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UPAR promotes tumor-like biologic behaviors of fibroblast-like synoviocytes through PI3K/Akt signaling pathway in patients with rheumatoid arthritis. / Liu, Yan; Pan, Yun Feng; Xue, You Qiu; Fang, Lin Kai; Guo, Xing Hua; Guo, Xin; Liu, Meng; Mo, Bi Yao; Yang, Meng Ru; Liu, Fang; Wu, Yun Ting; Olsen, Nancy; Zheng, Song Guo.

In: Cellular and Molecular Immunology, Vol. 15, No. 2, 01.02.2018, p. 171-181.

Research output: Contribution to journalArticle

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AU - Liu, Yan

AU - Pan, Yun Feng

AU - Xue, You Qiu

AU - Fang, Lin Kai

AU - Guo, Xing Hua

AU - Guo, Xin

AU - Liu, Meng

AU - Mo, Bi Yao

AU - Yang, Meng Ru

AU - Liu, Fang

AU - Wu, Yun Ting

AU - Olsen, Nancy

AU - Zheng, Song Guo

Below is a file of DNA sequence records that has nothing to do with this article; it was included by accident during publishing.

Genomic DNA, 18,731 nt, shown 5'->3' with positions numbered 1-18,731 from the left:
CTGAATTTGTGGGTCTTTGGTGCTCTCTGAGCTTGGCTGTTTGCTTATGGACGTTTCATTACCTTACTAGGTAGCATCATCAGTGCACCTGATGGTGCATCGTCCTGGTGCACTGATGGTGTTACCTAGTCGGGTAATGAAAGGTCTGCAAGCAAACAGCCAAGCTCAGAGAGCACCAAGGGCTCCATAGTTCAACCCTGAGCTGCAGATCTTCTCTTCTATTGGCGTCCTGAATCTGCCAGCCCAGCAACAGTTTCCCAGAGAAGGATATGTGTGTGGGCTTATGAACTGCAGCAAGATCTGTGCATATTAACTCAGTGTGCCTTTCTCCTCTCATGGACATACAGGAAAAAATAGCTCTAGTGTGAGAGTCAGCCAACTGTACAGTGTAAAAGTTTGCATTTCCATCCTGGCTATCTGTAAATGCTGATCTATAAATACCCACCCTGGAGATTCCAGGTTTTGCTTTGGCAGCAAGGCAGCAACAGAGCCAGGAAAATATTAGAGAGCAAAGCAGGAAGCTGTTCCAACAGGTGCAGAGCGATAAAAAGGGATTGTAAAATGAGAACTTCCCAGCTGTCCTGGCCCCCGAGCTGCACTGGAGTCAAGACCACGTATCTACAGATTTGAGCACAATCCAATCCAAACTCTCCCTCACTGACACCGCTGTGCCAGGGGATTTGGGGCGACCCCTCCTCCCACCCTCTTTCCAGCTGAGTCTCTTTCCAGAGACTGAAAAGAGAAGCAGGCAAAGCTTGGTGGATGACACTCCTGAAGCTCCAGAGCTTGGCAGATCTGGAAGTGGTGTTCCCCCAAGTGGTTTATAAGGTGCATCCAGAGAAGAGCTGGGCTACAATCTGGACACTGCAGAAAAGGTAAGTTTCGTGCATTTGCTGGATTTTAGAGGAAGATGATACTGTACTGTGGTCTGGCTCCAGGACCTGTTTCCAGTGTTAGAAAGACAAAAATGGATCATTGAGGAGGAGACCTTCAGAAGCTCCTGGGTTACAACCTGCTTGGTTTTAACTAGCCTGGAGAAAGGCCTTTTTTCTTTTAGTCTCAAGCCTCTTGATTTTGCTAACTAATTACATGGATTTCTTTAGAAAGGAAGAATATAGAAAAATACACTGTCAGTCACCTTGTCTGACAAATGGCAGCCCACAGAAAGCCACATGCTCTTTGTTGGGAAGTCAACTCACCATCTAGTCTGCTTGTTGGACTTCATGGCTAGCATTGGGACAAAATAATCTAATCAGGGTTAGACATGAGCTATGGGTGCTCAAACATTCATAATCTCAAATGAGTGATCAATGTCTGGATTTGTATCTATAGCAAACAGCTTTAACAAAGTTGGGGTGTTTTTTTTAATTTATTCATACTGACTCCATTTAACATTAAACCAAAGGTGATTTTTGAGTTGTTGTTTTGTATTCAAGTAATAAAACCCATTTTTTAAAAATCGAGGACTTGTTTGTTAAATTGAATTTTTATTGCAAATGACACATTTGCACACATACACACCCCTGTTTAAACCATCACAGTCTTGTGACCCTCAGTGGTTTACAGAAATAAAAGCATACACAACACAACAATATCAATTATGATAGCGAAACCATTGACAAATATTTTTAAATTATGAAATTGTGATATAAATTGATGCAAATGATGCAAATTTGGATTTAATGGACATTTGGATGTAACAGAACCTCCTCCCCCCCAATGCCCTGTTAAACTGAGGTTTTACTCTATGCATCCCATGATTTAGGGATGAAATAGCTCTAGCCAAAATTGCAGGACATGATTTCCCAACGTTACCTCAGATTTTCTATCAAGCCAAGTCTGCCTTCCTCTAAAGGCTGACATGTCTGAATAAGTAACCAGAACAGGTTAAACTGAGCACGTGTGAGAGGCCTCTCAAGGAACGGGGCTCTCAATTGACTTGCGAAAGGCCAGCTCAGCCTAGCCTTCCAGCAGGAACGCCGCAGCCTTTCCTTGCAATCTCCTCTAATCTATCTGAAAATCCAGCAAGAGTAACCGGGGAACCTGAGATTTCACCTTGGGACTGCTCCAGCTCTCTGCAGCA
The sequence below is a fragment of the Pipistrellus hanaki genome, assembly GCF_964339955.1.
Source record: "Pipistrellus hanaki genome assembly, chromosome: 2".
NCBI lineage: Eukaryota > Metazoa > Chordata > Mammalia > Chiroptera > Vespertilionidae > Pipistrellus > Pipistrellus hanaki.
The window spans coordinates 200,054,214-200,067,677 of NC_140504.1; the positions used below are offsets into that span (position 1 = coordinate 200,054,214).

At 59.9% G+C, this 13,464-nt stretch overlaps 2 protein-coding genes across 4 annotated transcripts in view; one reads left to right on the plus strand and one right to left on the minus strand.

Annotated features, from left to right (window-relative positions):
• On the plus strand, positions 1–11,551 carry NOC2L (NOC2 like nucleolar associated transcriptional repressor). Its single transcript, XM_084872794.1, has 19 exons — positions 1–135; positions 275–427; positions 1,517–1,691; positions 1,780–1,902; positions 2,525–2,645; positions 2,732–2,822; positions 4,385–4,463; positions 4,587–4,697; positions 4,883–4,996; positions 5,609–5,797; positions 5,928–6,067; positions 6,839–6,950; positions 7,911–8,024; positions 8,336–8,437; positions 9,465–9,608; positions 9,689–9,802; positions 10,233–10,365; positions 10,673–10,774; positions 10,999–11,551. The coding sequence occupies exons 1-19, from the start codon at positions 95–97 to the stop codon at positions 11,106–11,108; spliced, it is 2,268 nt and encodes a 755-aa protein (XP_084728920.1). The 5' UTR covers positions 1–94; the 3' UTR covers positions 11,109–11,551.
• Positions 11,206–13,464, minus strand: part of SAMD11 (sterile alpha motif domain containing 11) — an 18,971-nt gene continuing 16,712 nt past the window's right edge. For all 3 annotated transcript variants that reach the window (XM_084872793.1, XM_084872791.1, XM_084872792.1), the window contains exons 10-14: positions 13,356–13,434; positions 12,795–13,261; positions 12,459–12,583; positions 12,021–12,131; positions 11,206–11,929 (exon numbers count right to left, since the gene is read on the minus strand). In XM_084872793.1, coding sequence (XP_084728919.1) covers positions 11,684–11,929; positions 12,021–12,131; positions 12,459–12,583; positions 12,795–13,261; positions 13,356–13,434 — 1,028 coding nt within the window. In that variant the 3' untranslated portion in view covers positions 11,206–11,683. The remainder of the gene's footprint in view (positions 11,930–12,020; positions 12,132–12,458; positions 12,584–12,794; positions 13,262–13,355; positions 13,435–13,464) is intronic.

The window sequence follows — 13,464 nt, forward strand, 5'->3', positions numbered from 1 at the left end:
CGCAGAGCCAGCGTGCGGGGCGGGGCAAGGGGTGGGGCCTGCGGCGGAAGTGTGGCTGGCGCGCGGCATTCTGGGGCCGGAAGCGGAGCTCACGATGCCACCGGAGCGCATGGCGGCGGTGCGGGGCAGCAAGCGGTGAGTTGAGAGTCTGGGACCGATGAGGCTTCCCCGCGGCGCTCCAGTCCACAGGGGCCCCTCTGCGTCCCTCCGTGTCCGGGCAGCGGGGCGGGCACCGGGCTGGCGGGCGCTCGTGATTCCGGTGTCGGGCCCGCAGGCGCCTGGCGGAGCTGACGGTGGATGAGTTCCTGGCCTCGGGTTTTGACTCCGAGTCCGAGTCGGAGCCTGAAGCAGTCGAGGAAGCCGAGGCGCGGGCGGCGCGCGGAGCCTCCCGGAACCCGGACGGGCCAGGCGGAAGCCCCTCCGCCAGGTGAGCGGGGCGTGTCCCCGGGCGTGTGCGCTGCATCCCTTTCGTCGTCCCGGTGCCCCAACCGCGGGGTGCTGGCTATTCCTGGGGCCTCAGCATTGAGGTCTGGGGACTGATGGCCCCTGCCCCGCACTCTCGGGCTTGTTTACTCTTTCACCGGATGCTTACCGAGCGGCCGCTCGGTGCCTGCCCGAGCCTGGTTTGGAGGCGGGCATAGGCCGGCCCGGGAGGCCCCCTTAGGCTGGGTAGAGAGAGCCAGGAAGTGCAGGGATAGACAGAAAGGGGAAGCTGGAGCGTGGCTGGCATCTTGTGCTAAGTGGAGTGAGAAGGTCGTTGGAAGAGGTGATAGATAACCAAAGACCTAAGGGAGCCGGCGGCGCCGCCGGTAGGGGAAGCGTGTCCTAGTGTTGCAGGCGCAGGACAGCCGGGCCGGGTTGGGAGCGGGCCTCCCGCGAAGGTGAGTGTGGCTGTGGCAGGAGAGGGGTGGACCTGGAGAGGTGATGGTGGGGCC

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AB - Urokinase-type plasminogen activator receptor (uPAR), is a multifunctional receptor on cell surface, widely present in endothelial cells, fibroblasts, and a variety of malignant cells. Current studies have suggested that uPAR overexpressed on synovial tissues or in synovial fluid or plasma in patients with rheumatoid arthritis (RA). However, there are limited researches regarding the role of uPAR on fibroblast-like synoviocytes of rheumatoid arthritis (RA-FLSs) and its underlying mechanisms. Here, our studies show that the expression of uPAR protein was significantly higher in fibroblast-like synoviocytes (FLSs) from RA than those from osteoarthritis or traumatic injury patients. uPAR gene silencing significantly inhibited RA-FLSs cell proliferation, restrained cell transformation from the G0/G1 phase to S phase, aggravated cell apoptosis, interfered with RA-FLSs cell migration and invasion, and reduced activation of the PI3K/Akt signaling pathway, which may be associated with β1-integrin. Cell supernatants from uPAR gene-silenced RA-FLSs markedly inhibited the migration and tubule formation ability of the HUVECs (a human endothelial cell line). Therefore, we demonstrate that uPAR changes the biological characteristics of RA-FLSs, and affects neoangiogenesis of synovial tissues in patients with RA. All of these may be associated with the β1-integrin/PI3K/Akt signaling pathway. These results imply that targeting uPAR and its downstream signal pathway may provide therapeutic effects in RA.